The Reds ripped through the Premier League with their breathtaking counter-attacks and high energy pressing. So, inevitably, the opposition retreated. They shored up the centre of the pitch and sacrificed the wide areas. In the process, they forced Liverpool into becoming a possession-based side. In this scenario, you have two options. The quixotic one is to load your midfield up with playmakers in the hope they can create an opening. The realistic one, the one Klopp opted for, is to change the point of attack.
There was a transitional period, whereby the midfield would have a lot of sterile possession, but then Trent Alexander-Arnold was introduced, Philippe Coutinho was sold and Andrew Robertson made his way into the starting XI. That was during the 2017/18 season. Interestingly, Manchester City and Liverpool were ranked first and second respectively for crosses attempted in the 2018/19 and 2019/20 campaigns. Pep Guardiola and his expensively assembled squad know the value of crosses.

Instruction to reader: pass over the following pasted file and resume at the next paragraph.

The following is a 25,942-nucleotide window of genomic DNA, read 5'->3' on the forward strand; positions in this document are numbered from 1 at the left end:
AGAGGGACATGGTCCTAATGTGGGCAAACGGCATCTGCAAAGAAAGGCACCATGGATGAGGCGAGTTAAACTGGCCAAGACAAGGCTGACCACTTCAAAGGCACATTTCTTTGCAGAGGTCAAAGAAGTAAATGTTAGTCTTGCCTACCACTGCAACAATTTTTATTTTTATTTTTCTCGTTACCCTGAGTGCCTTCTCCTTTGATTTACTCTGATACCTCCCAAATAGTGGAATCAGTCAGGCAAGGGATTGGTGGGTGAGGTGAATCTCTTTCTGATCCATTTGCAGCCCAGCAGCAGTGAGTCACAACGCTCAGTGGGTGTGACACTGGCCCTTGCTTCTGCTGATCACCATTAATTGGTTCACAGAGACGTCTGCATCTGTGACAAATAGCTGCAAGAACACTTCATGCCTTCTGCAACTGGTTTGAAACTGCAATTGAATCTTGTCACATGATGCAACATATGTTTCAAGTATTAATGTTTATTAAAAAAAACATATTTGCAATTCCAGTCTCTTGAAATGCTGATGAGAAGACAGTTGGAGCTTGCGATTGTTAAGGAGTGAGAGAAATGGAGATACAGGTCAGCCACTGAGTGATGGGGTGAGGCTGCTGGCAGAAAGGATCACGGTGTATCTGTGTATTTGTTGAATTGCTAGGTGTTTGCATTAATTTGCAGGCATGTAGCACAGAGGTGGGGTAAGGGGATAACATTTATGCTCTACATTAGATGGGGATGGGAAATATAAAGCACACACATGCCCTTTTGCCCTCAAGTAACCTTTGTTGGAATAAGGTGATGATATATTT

The Merseysiders are often accused of being a direct team. Again, the word direct as negative connotations because of preconceptions that direct football isn’t good football. But when you think about it, this style makes complete sense for a Klopp team.
At Dortmund, he famed for controlled chaos. Gegenpressing gives off the impression that it is instinctive when in reality it is rehearsed. Pressing triggers are worked on in training and though it looks frantic, it’s synchronized. Klopp once said that no playmaker in the world could be as good as a counter-pressing situation. The system might’ve changed, but the mindset hasn’t.
Long balls forward create pressing opportunities, especially when there’s the threat of pace in behind. Virgil van Dijk doesn’t create many chances with his raking passes forward, but that isn’t necessarily the purpose of them. The best example of this is the match against Arsenal earlier on in the season.